Though it seemed invincible earlier this decade when I covered retail stocks, Loblaws has been in trouble for years now. Once the behemoth of Central Canadian supermarkets, a vacuum of management and unending supply chain woes have led to a protracted demise. At the same time, Sobeys and Dominion have strategically moved into condo-loaded downtown, opening pedestrian-friendly, well-stocked stores that don’t require a trek through a parking lot to reach them. They’ve well established throughout the rest of the GTA, too.
(As you might expect, the stock chart is ugly too.)
December’s Toronto Life had a lengthy article on the decline of Loblaws. Here’s the situation Galen Junior, the company’s new frontman (and CEO) inherited:
Loblaw’s stores were now beset by gaps on their shelves, unsold merchandise in their aisles, and increasingly grumpy customers and staff. Two thousand employees had been moved to Brampton in the fall of 2005. Half the general merchandise buyers, who had been based in Calgary, had quit. The dysfunctional system began to resemble a Soviet five-year plan. Store managers weren’t sure what the next truck shipment would bring. In January of 2006, Lederer admitted the cock-up and its cascading effect. Meanwhile the private labels, Loblaw’s jewels, were, as one observer put it, “sliding into anonymity.”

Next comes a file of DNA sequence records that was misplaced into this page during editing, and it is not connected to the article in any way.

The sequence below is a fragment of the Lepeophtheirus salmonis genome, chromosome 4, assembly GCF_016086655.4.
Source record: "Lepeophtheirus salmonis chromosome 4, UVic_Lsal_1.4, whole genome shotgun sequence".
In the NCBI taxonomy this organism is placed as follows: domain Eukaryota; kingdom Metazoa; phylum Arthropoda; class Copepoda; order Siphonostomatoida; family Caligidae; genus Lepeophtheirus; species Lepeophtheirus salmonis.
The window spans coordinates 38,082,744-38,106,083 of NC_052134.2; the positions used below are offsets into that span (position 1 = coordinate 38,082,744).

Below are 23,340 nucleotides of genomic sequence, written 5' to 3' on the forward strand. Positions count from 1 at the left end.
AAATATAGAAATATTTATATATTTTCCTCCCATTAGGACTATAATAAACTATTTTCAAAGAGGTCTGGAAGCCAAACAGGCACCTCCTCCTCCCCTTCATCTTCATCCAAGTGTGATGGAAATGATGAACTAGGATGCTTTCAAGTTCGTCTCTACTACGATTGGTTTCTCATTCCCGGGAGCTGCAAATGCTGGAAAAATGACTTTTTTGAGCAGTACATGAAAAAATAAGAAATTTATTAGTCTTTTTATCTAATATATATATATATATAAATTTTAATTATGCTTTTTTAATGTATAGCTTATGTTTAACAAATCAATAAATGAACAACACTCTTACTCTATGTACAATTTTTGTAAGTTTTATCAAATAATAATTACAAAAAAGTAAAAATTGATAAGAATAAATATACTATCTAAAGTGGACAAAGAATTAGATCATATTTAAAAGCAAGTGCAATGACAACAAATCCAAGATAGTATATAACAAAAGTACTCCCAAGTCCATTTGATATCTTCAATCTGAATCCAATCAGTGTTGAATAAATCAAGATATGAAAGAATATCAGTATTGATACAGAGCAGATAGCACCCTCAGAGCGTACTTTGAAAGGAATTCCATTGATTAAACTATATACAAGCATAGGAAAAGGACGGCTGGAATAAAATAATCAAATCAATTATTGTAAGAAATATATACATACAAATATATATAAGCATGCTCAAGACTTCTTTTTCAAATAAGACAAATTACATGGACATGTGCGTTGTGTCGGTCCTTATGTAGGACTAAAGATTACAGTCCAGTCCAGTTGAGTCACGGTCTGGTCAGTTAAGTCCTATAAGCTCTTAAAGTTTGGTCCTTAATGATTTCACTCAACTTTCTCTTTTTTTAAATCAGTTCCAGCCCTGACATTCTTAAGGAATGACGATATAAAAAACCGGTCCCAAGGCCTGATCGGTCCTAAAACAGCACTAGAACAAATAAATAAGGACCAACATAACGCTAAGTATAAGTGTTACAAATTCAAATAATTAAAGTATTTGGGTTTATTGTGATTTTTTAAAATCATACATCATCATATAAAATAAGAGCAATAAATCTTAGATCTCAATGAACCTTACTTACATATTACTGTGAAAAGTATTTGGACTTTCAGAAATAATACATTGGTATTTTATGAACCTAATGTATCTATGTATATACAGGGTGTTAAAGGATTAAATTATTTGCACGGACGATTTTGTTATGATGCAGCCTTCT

The company’s stock had fallen more than 20 per cent in 2005. Neither Lederer nor Galen Sr. took bonuses for the year. But things were still going downhill. Now much less of a believer, [retail analyst Perry] Caicco noted the company was neglecting its food offerings. “This has been caused by a lack of focus, a paucity of innovation and a diversion of resources and attention to the logistics crisis in the company.” One observer described the company’s general merchandise offering as “an unfocused over-inventoried flea market.”
So are things on the upswing? Well, here’s one indicator: a thread on Chowhound entitled “Loblaw=downhill” has generated over 100 posts, most of which were in the first 24 hours. (Note T&T is recommended more than once as a partial alternative.)
The few Loblaws stores I’m ever near are too big to shop in comfortably, so I limit myself to the Joe boutiques. The notorious Kensington Market Freshmart carries President’s Choice products, however, so I can confirm that the new naan is delicious. Thanks, guys.